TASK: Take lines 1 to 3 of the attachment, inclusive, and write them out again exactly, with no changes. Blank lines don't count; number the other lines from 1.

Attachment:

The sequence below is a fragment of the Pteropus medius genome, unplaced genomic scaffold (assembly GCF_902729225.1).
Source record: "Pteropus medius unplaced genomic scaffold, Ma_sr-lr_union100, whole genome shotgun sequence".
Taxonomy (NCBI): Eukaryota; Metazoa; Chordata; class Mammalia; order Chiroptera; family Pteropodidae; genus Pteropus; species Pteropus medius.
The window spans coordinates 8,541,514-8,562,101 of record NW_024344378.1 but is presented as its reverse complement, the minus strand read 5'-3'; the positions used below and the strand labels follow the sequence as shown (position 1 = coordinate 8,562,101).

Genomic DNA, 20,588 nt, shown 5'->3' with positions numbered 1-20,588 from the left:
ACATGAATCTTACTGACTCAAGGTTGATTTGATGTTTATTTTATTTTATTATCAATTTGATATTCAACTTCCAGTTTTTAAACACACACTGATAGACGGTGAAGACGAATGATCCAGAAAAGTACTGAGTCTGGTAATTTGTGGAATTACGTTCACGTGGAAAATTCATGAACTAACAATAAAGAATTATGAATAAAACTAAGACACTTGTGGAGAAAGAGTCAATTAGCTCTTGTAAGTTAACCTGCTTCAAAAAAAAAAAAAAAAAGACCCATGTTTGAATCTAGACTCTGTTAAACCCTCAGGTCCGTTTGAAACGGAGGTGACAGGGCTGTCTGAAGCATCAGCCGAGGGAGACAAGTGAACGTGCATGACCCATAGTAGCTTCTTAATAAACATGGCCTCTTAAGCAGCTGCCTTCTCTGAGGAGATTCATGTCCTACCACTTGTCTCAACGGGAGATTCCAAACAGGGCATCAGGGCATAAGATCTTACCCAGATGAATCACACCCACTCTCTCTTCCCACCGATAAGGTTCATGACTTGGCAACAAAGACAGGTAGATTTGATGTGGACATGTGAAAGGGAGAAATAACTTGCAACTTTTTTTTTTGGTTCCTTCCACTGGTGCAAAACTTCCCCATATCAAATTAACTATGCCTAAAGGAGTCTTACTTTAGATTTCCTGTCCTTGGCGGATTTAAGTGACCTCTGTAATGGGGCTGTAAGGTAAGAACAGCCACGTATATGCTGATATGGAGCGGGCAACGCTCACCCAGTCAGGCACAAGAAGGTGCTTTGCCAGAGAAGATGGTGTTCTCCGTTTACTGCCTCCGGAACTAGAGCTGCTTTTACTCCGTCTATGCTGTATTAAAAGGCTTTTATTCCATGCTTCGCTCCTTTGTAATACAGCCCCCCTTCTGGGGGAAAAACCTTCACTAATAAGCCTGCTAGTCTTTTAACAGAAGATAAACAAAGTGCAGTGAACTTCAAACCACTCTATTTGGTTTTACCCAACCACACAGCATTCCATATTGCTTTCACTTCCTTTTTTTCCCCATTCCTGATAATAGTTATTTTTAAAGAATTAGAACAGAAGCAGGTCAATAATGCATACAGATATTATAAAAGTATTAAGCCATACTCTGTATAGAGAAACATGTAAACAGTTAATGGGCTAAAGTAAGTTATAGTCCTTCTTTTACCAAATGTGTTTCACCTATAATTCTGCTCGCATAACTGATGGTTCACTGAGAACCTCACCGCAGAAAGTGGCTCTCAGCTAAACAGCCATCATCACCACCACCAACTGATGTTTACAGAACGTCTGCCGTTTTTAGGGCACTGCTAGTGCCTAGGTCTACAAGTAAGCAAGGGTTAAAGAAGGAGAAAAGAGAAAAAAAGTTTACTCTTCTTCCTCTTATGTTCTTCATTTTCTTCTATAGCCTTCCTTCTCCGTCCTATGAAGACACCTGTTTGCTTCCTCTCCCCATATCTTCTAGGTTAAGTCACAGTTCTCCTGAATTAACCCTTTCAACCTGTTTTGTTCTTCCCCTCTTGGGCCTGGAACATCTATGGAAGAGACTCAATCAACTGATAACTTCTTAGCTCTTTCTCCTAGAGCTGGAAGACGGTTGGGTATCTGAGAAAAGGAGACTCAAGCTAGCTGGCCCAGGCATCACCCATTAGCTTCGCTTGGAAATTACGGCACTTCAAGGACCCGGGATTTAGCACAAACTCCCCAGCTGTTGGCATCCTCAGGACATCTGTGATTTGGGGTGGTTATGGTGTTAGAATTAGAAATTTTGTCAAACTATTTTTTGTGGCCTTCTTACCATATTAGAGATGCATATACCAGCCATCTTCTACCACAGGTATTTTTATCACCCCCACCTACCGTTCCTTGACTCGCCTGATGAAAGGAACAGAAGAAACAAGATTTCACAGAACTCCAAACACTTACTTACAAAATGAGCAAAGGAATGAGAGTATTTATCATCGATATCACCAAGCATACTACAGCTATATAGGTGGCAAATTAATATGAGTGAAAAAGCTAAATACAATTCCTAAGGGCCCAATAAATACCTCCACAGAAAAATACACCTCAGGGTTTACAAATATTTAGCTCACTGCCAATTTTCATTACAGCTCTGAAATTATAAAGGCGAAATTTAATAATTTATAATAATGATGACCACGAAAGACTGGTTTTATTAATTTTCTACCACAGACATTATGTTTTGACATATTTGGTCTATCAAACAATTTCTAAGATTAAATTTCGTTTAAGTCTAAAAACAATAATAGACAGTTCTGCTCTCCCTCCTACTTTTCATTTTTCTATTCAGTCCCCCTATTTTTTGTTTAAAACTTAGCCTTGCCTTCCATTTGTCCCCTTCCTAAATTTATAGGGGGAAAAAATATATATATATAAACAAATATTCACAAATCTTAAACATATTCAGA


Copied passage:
The sequence below is a fragment of the Pteropus medius genome, unplaced genomic scaffold (assembly GCF_902729225.1).
Source record: "Pteropus medius unplaced genomic scaffold, Ma_sr-lr_union100, whole genome shotgun sequence".
Taxonomy (NCBI): Eukaryota; Metazoa; Chordata; class Mammalia; order Chiroptera; family Pteropodidae; genus Pteropus; species Pteropus medius.